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The ageing brain, disrupted circadian cycles and Alzheimer’s

For successful interaction between the human body and environment the brain has a master clock (circadian pacemaker) within the suprachiasmatic nucleus (SCN) of the hypothalamus. In anticipation of variations in the environment, it uses external cues to drive circadian rhythms in activity and rest (sleep), body temperature, feeding behaviour, and hormones, communicating in turn with other brain regions and body tissues.

It is well established that with advancing age the circadian timing system is progressively disturbed, and changes in the SCN have been described for hormonal rhythms, body core temperature, sleep–wakefulness and several other behavioural cycles.

These changes are exacerbated in dementia, particularly Alzheimer’s disease (AD) where the severe circadian dysfunction is one of the most important factors leading to institutionalisation. Some of the strongest evidence to link disruption of the circadian clock and sleep disturbance has come from studies in patients with dementia, and post-mortem brain tissue has revealed degeneration of neuronal populations within the hypothalamus SCN region.

The use of light to affect our health and well-being (e.g., sleep, mood) is an ever- changing field that can be broadly thought of as before and after the discovery of the photopigment melanopsin, which has a peak spectral sensitivity around 480nm. The culmination of this discovery and the technological advancement of LED technology which can fine-tune light spectra has led to some very recent positive clinical trials and studies that indicate how lighting may be used as a positive intervention.

At the Lighting Research Center of the Rensselaer Polytechnic Institute in the US, Marianna Figueiro has conducted two separate studies into tailored lighting interventions with older adults with Alzheimer’s diagnoses. In the earlier one it showed that proving a higher level of circadian stimulus lighting improved night-time sleep and reduced agitation and depression and was well tolerated. In the second trial, which was extended to 24 weeks, the outcomes were repeated and confirmed with evidence of a cumulative effect over time.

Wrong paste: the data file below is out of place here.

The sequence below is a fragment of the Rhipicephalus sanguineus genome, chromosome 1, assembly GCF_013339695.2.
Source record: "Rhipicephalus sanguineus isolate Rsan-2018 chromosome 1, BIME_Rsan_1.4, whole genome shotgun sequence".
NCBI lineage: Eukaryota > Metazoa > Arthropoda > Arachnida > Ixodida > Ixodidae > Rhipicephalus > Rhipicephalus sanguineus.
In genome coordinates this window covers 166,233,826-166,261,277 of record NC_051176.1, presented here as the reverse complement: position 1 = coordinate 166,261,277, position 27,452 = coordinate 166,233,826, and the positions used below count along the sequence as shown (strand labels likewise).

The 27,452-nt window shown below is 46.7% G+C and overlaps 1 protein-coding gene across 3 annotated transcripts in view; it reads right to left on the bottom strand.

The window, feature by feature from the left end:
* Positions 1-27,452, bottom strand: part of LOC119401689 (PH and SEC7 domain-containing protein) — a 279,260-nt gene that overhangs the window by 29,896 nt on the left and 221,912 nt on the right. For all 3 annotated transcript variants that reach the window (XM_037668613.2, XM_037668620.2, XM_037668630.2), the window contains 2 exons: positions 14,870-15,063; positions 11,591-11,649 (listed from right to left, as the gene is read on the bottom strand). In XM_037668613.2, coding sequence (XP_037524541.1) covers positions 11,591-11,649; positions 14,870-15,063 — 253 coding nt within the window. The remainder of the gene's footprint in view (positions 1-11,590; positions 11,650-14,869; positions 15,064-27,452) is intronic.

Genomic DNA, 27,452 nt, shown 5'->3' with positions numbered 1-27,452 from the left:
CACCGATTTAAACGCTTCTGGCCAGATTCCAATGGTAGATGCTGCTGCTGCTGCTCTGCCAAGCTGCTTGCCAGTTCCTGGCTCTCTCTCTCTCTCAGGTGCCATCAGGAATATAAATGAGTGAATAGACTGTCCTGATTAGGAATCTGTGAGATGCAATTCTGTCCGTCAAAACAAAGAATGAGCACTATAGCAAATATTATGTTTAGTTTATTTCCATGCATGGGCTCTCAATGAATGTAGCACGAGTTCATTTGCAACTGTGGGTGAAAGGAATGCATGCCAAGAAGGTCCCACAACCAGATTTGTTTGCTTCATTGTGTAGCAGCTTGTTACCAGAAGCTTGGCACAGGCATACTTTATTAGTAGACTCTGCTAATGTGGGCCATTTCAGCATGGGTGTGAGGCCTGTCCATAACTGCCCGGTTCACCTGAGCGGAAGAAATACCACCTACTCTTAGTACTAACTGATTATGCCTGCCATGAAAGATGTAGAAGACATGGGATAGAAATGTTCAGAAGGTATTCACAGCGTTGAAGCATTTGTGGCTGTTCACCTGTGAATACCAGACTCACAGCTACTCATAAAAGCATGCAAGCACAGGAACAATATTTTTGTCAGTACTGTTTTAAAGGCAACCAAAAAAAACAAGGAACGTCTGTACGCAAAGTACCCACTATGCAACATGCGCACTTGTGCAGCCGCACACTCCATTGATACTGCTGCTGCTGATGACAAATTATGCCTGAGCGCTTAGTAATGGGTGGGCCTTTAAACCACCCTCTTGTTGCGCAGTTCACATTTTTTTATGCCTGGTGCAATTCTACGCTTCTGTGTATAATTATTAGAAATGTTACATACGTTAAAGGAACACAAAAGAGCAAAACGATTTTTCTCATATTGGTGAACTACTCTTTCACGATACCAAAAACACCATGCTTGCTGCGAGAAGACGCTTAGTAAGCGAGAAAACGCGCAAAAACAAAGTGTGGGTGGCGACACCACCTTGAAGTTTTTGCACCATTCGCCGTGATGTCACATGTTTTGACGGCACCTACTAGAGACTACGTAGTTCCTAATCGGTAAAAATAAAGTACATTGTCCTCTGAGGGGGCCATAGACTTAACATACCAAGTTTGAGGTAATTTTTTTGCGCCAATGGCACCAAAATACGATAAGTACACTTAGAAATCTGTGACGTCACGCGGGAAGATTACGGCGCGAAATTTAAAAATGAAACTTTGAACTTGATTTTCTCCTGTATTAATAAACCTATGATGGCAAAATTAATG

Figueiro, Director of the Lighting Research Center, summarised the findings “Our research shows that circadian-effective light, when carefully specified and implemented, can positively impact those living with Alzheimer’s and related dementias in assisted-living and long-term care facilities.”

A more recent study has shown, for the first time, how sleep disturbances giving rise to circadian disruption contribute to development of Alzheimer’s disease.

Dr Jennifer Hurley, who led the research at Rensselaer Polytechnic Institute whose findings show that the human circadian clock controls the brain’s ability to mop up wayward proteins linked to Alzheimer’s disease. This would explain how disruption to circadian rhythms and sleep disturbances might feed into the onset and progression of Alzheimer’s disease, and how preventing such disruption might stave off the condition.

“Circadian disruption is correlated with Alzheimer’s diagnosis and it has been suggested that sleep disruptions could be an early warning sign of Alzheimer’s disease,” said Dr Hurley.

To keep the brain healthy, immune cells called microglia seek out and destroy troublesome proteins that threaten to accumulate in the brain. One type of protein targeted by the cells is called amyloid beta, a hallmark of Alzheimer’s.

Writing in the journal Plos Genetics, Hurley and her team describe how they found a daily rhythm in microglia, which drove regular waves of protein-clearing. When the cells lost their circadian rhythm, the clearing routine faltered.

“The disruption of the proper timing of amyloid beta clearance could be one of the reasons we see an increase in plaques that form in the brain during Alzheimer’s disease,” Hurley said.

While sleep disturbances often arise before Alzheimer’s disease, Hurley and many other scientists suspect there is a complex interplay between the two. Disrupting sleep and circadian rhythms allowed amyloid beta to build up, Hurley said, but this in turn damaged brain cells that ran the circadian clock, causing further accumulation of amyloid beta.

“Taking care of our sleep or circadian rhythms – sometimes called good sleep hygiene – may be able to reduce amyloid beta burden over our lifespan,” she said. “Reducing amyloid burden could mean a reduction in Alzheimer’s symptoms or a delay in the onset or progression of the disease.

The understanding from these studies points to the importance of promoting healthy circadian cycles and, in turn, sleep cycles in older adults and those living with dementia and how circadian lighting interventions can play a critical role for wellbeing.